Rider Guide’s Editor-in-Chief is a seasoned expert in the electric scooter industry. With a wide-ranging background that includes managing scooter warehouses, selling thousands of motorcycles, and restoring high value (+1M) European sports cars, his expertise is unmatched. Having personally tested more than 100 electric scooters, he offers invaluable insights and recommendations to our readers. We are fortunate to have him as part of our team, as his diverse skill set and extensive experience ensure top-notch reviews.
Splach Turbo Review
Splach Turbo Alternatives & Competitors
Our Take: A Frankenscooter Feel With a Comfortable Ride
The Splach is making waves in the mid-range commuter class, with best-in-class suspension and dual drum brakes. These are big plusses, when models at this price-point typically only have a single brake.
However, rattling from the fender, stem wobble, loose handlebars, and other minor annoyances may deter you from making this your everyday commuter scooter.
Here's a quick comparison of the main differences between the Splach Turbo and the Splach Ranger.
If you're looking for an affordable mid-range commuter, the Splach Turbo is appealing. It is very competitive with models like the Horizon and City -- but offering a better suspension and innovative features like a card reader. With a tested range of 18.4 mi you won't go as far as the Horizon (26.0 mi), nor will you go fast as the City (28.6 mph tested top speed). However, its benefits and pricepoint will still make the Splach a winner for many buyers.
The Splach Turbo has power out of the gate, going from zero to 15 mph in just 4.3 seconds. Accelerating to 20 mph, the Turbo reached speed in 7.7 seconds.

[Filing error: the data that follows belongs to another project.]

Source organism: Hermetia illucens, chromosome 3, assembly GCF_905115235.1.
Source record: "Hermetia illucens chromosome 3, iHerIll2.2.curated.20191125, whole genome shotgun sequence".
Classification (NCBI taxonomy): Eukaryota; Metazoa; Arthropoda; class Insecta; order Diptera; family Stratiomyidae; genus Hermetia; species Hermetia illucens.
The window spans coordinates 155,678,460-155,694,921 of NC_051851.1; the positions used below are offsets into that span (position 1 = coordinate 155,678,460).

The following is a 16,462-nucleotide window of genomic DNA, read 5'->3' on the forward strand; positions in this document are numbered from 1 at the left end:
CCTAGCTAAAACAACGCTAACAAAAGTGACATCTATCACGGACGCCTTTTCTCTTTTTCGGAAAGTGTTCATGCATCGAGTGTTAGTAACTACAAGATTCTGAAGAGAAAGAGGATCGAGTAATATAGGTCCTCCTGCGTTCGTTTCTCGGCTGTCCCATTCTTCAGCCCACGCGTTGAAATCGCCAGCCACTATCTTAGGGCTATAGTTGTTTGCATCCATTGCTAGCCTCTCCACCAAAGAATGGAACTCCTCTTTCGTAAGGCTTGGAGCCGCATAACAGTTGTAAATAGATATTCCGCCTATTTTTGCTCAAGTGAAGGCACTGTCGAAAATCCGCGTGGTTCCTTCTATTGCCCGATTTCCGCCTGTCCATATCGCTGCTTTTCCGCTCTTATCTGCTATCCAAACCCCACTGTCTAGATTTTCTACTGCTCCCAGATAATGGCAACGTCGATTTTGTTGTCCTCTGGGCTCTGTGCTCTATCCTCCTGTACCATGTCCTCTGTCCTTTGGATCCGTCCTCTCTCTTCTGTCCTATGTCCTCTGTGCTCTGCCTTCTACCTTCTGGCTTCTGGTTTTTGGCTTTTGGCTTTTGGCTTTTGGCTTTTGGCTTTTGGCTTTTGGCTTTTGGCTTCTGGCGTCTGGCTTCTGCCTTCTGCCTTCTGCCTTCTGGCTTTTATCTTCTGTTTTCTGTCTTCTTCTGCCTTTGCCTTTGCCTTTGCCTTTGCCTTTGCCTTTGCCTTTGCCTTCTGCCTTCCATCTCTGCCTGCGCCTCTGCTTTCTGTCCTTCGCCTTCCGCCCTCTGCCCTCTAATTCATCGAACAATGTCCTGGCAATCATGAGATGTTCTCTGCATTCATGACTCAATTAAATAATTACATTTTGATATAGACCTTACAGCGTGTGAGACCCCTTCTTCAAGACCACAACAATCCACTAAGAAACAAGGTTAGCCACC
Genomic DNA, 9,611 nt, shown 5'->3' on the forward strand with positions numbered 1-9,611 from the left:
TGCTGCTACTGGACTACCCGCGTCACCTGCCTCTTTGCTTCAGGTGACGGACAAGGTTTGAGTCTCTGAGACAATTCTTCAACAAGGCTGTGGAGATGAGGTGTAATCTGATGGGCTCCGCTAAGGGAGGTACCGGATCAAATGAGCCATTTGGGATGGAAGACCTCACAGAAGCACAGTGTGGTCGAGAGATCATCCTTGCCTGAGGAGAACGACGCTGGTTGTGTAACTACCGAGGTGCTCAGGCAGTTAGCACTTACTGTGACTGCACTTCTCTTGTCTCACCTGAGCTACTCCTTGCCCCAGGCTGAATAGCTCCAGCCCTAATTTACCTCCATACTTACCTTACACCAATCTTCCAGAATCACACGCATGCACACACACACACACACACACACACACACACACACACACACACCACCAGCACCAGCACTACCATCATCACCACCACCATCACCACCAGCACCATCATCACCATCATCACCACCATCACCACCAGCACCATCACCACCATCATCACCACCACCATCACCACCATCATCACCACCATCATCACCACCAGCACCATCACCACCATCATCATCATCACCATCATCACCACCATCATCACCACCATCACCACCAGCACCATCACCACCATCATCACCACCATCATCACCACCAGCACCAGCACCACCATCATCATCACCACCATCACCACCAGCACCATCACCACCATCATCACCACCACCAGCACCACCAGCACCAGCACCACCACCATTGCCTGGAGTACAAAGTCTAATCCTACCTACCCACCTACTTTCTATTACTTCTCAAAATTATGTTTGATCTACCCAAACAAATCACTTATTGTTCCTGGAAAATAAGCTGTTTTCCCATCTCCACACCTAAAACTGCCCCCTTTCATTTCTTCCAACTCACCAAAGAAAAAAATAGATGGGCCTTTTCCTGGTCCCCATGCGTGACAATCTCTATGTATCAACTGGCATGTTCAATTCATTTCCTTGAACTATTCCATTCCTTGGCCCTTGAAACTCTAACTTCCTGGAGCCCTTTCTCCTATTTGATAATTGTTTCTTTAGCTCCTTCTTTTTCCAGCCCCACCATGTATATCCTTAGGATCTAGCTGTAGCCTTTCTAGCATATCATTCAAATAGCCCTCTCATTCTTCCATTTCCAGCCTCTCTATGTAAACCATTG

Overall, the Turbo has strong acceleration with a responsive trigger throttle and some whining from the motor off the starting line.
Compare with other scooters on our performance page.
The Splach Turbo has an RG tested range of 18.4 mi getting about two-thirds the manufacturer claimed range, and has 541 watt hours of battery capacity thanks to its lithium-ion battery pack.
Learn more about our extensive RG certification tests.
In our ESG braking test, the Turbo came to a halt from 15 mph in just 15.9 feet.
The brakes are a little stiff as the cables are tightly wrapped, but are tuned well for our 165 lb rider. To brake effectively, you should throw your weight back over the rear tire to avoid skidding, as you won’t get great traction on the solid rear tire if your weight is carried over the front of the scooter. Overall, maintaining an active and attentive riding stance will reward you with a comfortable ride on the Turbo.
To learn more scooter riding tips, check out our guide.
The suspension on the Splach is even better than the EMOVE Touring — a scooter known for its excellent ride quality. With a Zero 10X-esque arm for stability and a wide turning radius, it’s pretty easy to maintain a straight line while riding, but not without a cost — noise.
As is common with screw-in handlebars, they quickly come unscrewed while riding. This isn't a safety concern, but is annoying as you have to re-tighten the handlebars periodically.